Another dumb move by J Street

The organization’s attack on Elie Weisel, after his ad on Jerusalem appeared in major US newspapers, was pure PR suicide.

May 11, 2010 11:02
4 minute read.
The J Street Web site

j street website 311. (photo credit:


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Pity J Street head Jeremy Ben-Ami and his we-condemn-Israel-because-we-love-it lobby. In the recent tension between the Obama administration and the Jewish state over building in Jerusalem, the pro-Israel camp was represented by Elie Wiesel, whose full-page ads in major American papers criticized President Barack Obama’s ban on Jews living anywhere in the holy city. The ads, as with everything Wiesel writes, were haunting, and deeply personal.

“For me, the Jew that I am, Jerusalem is above politics. It is mentioned more than 600 times in Scripture and not a single time in the Koran. Its presence in Jewish history is overwhelming. There is no more moving prayer in Jewish history than the one expressing our yearning to return to Jerusalem... The first song I heard was my mother’s lullaby about and for Jerusalem.”

The letter caused such angst in the White House that Obama changed his schedule to invite the Nobel Peace laureate to a private lunch in order not to appear out of sync with him. Like Lyndon Johnson, who panicked when he lost Walter Cronkite over Vietnam, Obama understood that losing Wiesel over his Middle East policy would spell almost certain doom.

But while the president behaved courteously, Ben-Ami did precisely the opposite. Not content with Judaism’s greatest living personality having the last word, the J Street head quickly responded to Wiesel with full-page versions of a bizarre editorial by Yossi Sarid, the former Meretz politician, utterly unknown to the American public.

The man with whom Oprah travelled to Auschwitz and whose book Night she chose as a main selection of her book club and whose novels are studied in the world’s leading universities, was dismissed by Sarid as a writer ignorant of current events. “You know much about the heavenly Jerusalem, but less so about its counterpart here on earth.”

SARID WAS only getting started. Next he accused Wiesel of being naïve and easily misled. “Someone has deceived you, my dear friend.” Sarid’s friendship would intensify two paragraphs later, when he accused a most eloquent voice for the oppressed of being a religious fanatic “imbuing our current conflict with messianic hues.”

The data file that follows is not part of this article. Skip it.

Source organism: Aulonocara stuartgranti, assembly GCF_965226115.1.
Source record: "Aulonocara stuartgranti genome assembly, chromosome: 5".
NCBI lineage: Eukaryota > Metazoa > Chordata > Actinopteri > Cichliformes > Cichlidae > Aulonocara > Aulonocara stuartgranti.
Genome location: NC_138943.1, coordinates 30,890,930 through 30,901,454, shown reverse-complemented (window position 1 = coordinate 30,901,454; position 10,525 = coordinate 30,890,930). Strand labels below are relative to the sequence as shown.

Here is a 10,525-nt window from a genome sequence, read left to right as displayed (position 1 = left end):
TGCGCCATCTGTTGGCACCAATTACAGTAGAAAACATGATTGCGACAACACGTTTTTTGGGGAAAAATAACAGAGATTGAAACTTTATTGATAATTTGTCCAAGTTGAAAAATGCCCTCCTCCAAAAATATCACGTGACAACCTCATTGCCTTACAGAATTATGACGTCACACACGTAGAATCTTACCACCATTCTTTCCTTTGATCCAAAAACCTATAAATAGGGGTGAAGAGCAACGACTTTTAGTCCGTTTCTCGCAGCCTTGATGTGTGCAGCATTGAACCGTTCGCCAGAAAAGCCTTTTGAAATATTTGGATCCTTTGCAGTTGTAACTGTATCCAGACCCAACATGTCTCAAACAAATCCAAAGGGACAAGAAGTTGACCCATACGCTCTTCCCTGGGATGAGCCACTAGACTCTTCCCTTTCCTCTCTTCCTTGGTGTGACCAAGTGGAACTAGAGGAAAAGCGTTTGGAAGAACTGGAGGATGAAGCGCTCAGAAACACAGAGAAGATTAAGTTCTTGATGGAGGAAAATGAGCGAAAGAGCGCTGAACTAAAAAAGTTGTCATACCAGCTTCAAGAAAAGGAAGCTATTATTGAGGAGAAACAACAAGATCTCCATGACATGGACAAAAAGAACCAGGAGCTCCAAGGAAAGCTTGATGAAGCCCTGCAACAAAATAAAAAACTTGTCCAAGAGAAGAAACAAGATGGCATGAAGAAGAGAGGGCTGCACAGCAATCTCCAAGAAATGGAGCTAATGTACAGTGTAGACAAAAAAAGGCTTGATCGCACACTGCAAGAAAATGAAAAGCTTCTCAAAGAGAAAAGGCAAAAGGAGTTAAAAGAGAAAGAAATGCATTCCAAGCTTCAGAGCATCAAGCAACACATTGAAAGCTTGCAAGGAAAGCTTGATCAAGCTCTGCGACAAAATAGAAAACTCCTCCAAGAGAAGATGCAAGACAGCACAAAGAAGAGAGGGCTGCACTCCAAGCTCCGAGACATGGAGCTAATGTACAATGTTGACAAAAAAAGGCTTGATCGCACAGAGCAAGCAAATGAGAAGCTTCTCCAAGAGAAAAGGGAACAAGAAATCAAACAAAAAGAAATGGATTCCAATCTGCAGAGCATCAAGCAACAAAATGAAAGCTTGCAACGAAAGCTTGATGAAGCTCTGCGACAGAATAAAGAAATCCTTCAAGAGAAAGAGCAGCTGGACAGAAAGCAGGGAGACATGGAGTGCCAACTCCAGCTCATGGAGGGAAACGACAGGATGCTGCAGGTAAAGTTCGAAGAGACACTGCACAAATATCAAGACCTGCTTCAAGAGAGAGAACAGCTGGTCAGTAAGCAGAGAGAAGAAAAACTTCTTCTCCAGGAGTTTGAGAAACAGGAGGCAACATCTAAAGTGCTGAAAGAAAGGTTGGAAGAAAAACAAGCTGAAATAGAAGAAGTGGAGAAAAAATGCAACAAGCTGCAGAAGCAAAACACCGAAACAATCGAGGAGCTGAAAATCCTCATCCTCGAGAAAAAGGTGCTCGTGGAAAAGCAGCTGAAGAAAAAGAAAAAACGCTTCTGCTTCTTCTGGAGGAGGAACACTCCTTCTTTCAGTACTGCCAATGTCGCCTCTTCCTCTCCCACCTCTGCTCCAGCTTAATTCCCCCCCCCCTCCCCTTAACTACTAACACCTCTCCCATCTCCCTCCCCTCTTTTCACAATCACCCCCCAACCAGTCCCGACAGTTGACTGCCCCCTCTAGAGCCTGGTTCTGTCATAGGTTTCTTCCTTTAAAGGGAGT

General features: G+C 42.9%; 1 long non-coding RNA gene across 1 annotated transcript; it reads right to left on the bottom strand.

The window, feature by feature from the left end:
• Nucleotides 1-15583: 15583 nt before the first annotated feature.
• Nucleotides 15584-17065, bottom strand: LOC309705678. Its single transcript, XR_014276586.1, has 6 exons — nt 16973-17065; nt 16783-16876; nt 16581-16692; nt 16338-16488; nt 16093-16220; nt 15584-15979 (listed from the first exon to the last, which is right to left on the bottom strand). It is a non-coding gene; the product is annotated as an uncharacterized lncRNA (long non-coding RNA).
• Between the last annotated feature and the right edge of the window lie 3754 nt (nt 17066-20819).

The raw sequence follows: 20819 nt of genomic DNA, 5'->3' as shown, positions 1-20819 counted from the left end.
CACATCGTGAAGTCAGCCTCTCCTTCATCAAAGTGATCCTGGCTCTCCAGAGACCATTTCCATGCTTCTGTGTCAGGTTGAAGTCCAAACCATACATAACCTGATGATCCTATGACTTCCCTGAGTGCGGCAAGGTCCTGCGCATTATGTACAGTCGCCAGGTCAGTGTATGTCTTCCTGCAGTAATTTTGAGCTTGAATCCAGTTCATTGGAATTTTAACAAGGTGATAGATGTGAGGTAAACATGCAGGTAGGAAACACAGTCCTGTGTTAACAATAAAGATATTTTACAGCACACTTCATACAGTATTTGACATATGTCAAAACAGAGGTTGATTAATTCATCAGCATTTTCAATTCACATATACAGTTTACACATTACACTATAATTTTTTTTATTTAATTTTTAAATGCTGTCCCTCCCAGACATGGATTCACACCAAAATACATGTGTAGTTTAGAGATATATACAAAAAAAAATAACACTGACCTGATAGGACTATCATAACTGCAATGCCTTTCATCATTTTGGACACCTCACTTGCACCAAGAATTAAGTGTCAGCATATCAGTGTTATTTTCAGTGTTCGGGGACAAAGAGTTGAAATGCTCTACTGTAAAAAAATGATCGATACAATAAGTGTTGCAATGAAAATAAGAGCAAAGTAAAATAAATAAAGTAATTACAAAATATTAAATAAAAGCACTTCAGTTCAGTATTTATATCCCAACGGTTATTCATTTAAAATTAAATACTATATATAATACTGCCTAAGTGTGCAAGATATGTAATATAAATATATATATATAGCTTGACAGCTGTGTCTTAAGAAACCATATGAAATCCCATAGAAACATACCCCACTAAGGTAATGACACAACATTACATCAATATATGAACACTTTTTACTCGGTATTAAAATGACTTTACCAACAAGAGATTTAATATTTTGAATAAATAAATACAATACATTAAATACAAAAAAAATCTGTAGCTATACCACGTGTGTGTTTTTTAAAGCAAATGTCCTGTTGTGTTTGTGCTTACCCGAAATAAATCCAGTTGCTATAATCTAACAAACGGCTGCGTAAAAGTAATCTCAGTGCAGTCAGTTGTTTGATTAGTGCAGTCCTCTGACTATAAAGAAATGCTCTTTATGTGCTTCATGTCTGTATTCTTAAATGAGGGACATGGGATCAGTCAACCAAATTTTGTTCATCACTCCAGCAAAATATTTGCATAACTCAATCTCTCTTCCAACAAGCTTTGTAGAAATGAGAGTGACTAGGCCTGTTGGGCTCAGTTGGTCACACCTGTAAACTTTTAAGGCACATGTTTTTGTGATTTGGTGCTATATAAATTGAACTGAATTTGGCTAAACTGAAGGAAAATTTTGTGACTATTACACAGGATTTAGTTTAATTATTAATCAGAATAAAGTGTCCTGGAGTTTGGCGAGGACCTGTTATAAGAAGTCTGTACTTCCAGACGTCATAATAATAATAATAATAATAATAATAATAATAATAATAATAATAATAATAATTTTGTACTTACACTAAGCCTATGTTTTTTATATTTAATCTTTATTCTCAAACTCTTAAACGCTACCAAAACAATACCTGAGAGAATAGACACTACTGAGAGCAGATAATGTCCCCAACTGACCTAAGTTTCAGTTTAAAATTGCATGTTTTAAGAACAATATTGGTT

Finally, not content with his dismissal of Wiesel as ignorant and fanatical, he concluded that Wiesel intentionally sought to mislead and misinform others. “It is unfortunate that a man of your standing must confuse fundamental issues and confound the reader.”

How unfortunate that Ben-Ami and Sarid were not able to forewarn the gullible American president not to invite the ignorant Holocaust survivor to lunch! Which brings me back to Jeremy Ben-Ami, whom I would like to address directly.

JEREMY, MY dear Jewish brother. Since the launch of J Street not long ago you have tried hard, like any effective CEO, to make a name for your organization. The methods you have used, however, appear to involve a cavalcade of insults and attacks. While this has worked in the short term, I am fairly certain it will backfire in the long run.

Last September I wrote a column commenting on your statements in a New York Times Magazine feature where you insulted all staunch American Jewish supporters of Israel as paranoids who believe the world is filled with murderous anti-Semites. Surely that kind of character assassination indicates significant insecurity about your message. Not that I blame you. I realize you have the most difficult job of any Jewish organizational head in the world, namely running an organization that purports to be pro-Israel but invariably finds itself in the company of Israel’s worst enemies and critics.

But even so, I never believed that someone as media-savvy as you would make the mistake of spending money on full-page ads attacking Elie Wiesel. That, my brother, is pure PR suicide.

I twice hosted Prof. Wiesel at Oxford University for public lectures, and more than 2,000 non-Jewish students hung on his every word. I took him to lecture to the Mormon Church in Utah where thousands more felt awed to simply stand in the same room, and just months ago I hosted him at a seminar of values in New York City where you could hear a pin drop, as more than 1,000 people stood in line to hear him.

In each of these forums, people from all walks of life came to bask in the light of the man regarded as the most courageous living voice for victims of hatred and genocide. He is regarded by most as a living saint, and his books, are among the most influential of modern times. You might as well take out ads savaging Nelson Mandela, Mother Theresa or the Dalai Lama.

I suggest your PR consultant be fired and that you recalibrate your message to simply criticize Israel, which J Street has done with considerable success, rather than attack the voice of the six million which has, predictably, brought an avalanche of condemnation in print and over the Internet.

And Jeremy, my brother, please be advised that while my advice is free, Wiesel’s words are priceless.

The writer, founder of This World: The Values Network, is publishing this week his new book Renewal: A Guide to the Values-Filled Life (Basic Books).

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